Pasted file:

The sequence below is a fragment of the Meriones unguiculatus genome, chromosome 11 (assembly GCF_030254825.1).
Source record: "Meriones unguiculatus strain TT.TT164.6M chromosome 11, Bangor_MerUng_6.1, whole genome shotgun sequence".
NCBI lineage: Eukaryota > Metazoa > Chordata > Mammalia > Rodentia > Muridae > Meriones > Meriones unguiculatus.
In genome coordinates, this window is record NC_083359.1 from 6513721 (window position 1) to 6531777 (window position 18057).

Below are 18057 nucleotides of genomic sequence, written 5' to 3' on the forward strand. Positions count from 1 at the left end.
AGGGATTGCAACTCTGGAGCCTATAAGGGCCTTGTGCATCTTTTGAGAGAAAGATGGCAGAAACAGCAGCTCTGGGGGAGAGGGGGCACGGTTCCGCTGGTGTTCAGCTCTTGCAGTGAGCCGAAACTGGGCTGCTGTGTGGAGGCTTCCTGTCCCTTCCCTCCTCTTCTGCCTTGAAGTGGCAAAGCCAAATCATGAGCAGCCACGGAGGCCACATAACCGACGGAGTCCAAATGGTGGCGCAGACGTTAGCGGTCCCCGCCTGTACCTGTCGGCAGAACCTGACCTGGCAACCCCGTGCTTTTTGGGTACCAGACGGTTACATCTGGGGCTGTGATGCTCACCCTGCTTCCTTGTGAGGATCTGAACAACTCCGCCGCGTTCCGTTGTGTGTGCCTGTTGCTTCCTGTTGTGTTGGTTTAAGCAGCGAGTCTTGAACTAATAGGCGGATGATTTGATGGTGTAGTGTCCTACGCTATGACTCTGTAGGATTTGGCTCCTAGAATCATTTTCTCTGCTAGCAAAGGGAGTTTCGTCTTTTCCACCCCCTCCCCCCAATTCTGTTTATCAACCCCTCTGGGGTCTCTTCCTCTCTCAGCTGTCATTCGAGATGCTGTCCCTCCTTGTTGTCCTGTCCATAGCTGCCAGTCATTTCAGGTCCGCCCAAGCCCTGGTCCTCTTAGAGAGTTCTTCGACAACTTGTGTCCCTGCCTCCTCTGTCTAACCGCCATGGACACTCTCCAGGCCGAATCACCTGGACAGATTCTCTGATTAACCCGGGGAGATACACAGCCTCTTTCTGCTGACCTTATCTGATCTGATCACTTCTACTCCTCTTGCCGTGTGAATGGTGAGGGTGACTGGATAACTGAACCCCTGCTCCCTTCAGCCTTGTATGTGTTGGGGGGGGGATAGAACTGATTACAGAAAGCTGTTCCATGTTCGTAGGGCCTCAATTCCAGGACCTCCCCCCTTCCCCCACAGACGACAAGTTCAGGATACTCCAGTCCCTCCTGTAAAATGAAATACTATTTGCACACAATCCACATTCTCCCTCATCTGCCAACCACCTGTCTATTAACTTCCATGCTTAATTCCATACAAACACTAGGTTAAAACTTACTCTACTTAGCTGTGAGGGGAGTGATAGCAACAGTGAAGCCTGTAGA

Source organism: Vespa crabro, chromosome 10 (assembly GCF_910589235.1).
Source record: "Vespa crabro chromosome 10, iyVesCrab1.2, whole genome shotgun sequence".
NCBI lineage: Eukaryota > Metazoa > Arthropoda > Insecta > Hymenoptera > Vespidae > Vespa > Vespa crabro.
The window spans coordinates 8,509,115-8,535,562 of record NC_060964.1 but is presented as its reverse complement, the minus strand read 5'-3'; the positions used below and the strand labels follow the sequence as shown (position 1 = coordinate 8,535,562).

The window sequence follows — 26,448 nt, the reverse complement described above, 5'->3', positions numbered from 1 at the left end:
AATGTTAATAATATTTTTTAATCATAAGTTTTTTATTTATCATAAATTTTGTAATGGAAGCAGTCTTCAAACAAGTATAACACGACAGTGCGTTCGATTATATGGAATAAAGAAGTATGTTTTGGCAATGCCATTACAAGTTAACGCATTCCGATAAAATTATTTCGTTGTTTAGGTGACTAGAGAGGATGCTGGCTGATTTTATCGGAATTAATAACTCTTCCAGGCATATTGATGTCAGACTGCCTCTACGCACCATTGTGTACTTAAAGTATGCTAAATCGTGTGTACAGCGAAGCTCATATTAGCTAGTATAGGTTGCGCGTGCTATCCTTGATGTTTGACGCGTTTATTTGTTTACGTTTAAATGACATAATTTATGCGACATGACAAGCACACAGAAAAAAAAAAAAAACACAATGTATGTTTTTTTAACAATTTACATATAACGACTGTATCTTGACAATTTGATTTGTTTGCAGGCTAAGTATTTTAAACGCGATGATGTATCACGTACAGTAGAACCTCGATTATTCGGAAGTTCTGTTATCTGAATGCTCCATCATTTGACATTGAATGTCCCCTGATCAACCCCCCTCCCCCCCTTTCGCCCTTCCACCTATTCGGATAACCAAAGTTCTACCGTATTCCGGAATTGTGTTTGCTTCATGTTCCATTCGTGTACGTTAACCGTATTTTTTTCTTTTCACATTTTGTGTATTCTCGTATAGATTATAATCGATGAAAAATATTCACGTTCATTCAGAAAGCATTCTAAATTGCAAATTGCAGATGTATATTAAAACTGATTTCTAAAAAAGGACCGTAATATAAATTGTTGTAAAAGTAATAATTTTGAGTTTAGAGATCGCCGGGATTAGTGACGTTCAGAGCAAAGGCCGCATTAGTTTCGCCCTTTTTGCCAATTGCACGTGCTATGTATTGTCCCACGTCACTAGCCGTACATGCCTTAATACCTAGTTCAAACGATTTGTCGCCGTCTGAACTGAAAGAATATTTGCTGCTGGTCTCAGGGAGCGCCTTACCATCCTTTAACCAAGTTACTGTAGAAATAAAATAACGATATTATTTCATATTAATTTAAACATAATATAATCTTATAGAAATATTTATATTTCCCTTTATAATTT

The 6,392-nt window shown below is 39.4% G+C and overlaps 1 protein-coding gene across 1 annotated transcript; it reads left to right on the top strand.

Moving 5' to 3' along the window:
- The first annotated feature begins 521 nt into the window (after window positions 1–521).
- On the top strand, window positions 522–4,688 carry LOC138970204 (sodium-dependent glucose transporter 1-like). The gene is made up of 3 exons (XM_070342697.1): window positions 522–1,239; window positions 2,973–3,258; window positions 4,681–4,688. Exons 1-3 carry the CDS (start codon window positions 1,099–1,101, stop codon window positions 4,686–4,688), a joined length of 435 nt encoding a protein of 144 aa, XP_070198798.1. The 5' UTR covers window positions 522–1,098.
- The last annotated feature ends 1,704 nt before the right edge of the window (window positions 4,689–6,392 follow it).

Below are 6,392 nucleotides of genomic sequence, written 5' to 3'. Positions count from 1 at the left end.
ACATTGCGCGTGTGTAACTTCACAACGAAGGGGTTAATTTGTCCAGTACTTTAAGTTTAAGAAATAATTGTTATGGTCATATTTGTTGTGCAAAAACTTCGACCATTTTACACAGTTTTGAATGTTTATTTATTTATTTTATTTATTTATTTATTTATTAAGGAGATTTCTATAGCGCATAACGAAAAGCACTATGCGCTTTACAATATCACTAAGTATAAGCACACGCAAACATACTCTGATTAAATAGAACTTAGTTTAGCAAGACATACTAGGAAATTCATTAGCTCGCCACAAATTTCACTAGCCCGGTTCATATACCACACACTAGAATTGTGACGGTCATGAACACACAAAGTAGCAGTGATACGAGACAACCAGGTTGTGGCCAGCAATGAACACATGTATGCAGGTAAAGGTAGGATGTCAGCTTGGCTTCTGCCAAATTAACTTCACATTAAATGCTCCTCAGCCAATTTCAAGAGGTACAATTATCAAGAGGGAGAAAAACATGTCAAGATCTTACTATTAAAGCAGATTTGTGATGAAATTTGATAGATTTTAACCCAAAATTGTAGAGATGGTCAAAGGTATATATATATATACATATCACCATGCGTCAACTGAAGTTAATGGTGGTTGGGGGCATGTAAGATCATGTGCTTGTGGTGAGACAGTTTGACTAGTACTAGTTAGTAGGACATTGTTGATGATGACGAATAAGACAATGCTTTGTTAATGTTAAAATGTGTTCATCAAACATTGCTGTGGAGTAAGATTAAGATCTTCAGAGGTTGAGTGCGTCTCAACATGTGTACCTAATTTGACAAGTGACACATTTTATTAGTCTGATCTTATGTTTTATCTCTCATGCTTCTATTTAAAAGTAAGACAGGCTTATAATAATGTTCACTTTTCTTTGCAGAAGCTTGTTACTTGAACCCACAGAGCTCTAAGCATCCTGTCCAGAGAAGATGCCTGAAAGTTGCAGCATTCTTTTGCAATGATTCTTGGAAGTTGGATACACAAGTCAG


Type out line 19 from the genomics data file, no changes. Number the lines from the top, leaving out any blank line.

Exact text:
ACATTGCGCGTGTGTAACTTCACAACGAAGGGGTTAATTTGTCCAGTACTTTAAGTTTAAGAAATAATTGTTATGGTCATATTTGTTGTGCAAAAACTTCGACCATTTTACACAGTTTTGAATGTTTATTTATTTATTTTATTTATTTATTTATTTATTAAGGAGATTTCTATAGCGCATAACGAAAAGCACTATGCGCTTTACAATATCACTAAGTATAAGCACACGCAAACATACTCTGATTAAATAGAACTTAGTTTAGCAAGACATACTAGGAAATTCATTAGCTCGCCACAAATTTCACTAGCCCGGTTCATATACCACACACTAGAATTGTGACGGTCATGAACACACAAAGTAGCAGTGATACGAGACAACCAGGTTGTGGCCAGCAATGAACACATGTATGCAGGTAAAGGTAGGATGTCAGCTTGGCTTCTGCCAAATTAACTTCACATTAAATGCTCCTCAGCCAATTTCAAGAGGTACAATTATCAAGAGGGAGAAAAACATGTCAAGATCTTACTATTAAAGCAGATTTGTGATGAAATTTGATAGATTTTAACCCAAAATTGTAGAGATGGTCAAAGGTATATATATATATACATATCACCATGCGTCAACTGAAGTTAATGGTGGTTGGGGGCATGTAAGATCATGTGCTTGTGGTGAGACAGTTTGACTAGTACTAGTTAGTAGGACATTGTTGATGATGACGAATAAGACAATGCTTTGTTAATGTTAAAATGTGTTCATCAAACATTGCTGTGGAGTAAGATTAAGATCTTCAGAGGTTGAGTGCGTCTCAACATGTGTACCTAATTTGACAAGTGACACATTTTATTAGTCTGATCTTATGTTTTATCTCTCATGCTTCTATTTAAAAGTAAGACAGGCTTATAATAATGTTCACTTTTCTTTGCAGAAGCTTGTTACTTGAACCCACAGAGCTCTAAGCATCCTGTCCAGAGAAGATGCCTGAAAGTTGCAGCATTCTTTTGCAATGATTCTTGGAAGTTGGATACACAAGTCAG